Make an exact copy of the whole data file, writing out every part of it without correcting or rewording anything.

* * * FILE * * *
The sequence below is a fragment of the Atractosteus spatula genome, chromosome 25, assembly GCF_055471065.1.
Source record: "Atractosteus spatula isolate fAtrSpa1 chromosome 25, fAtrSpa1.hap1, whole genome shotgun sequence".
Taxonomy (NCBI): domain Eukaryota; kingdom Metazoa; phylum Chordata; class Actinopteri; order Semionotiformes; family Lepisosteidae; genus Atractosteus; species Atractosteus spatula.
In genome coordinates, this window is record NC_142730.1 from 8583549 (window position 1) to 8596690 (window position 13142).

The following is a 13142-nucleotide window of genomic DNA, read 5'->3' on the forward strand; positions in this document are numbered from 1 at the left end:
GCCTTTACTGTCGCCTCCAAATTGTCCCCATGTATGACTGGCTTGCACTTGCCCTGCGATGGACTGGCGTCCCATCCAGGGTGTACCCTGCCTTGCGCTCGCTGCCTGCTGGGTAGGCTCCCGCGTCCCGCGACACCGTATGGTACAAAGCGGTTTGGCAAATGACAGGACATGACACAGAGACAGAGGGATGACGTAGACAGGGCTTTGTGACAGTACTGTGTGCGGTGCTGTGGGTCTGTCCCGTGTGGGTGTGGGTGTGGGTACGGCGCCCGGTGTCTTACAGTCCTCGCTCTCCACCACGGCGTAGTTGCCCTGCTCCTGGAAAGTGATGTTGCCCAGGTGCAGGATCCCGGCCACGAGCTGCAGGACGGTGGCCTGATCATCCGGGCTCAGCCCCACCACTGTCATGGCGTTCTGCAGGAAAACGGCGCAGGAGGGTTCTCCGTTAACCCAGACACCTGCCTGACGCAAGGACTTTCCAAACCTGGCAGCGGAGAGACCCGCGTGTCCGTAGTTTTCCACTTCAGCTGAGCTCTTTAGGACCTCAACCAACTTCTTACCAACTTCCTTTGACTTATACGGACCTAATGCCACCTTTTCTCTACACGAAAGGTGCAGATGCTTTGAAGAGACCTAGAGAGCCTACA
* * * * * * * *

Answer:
The sequence below is a fragment of the Atractosteus spatula genome, chromosome 25, assembly GCF_055471065.1.
Source record: "Atractosteus spatula isolate fAtrSpa1 chromosome 25, fAtrSpa1.hap1, whole genome shotgun sequence".
Taxonomy (NCBI): domain Eukaryota; kingdom Metazoa; phylum Chordata; class Actinopteri; order Semionotiformes; family Lepisosteidae; genus Atractosteus; species Atractosteus spatula.
In genome coordinates, this window is record NC_142730.1 from 8583549 (window position 1) to 8596690 (window position 13142).

The following is a 13142-nucleotide window of genomic DNA, read 5'->3' on the forward strand; positions in this document are numbered from 1 at the left end:
GCCTTTACTGTCGCCTCCAAATTGTCCCCATGTATGACTGGCTTGCACTTGCCCTGCGATGGACTGGCGTCCCATCCAGGGTGTACCCTGCCTTGCGCTCGCTGCCTGCTGGGTAGGCTCCCGCGTCCCGCGACACCGTATGGTACAAAGCGGTTTGGCAAATGACAGGACATGACACAGAGACAGAGGGATGACGTAGACAGGGCTTTGTGACAGTACTGTGTGCGGTGCTGTGGGTCTGTCCCGTGTGGGTGTGGGTGTGGGTACGGCGCCCGGTGTCTTACAGTCCTCGCTCTCCACCACGGCGTAGTTGCCCTGCTCCTGGAAAGTGATGTTGCCCAGGTGCAGGATCCCGGCCACGAGCTGCAGGACGGTGGCCTGATCATCCGGGCTCAGCCCCACCACTGTCATGGCGTTCTGCAGGAAAACGGCGCAGGAGGGTTCTCCGTTAACCCAGACACCTGCCTGACGCAAGGACTTTCCAAACCTGGCAGCGGAGAGACCCGCGTGTCCGTAGTTTTCCACTTCAGCTGAGCTCTTTAGGACCTCAACCAACTTCTTACCAACTTCCTTTGACTTATACGGACCTAATGCCACCTTTTCTCTACACGAAAGGTGCAGATGCTTTGAAGAGACCTAGAGAGCCTACA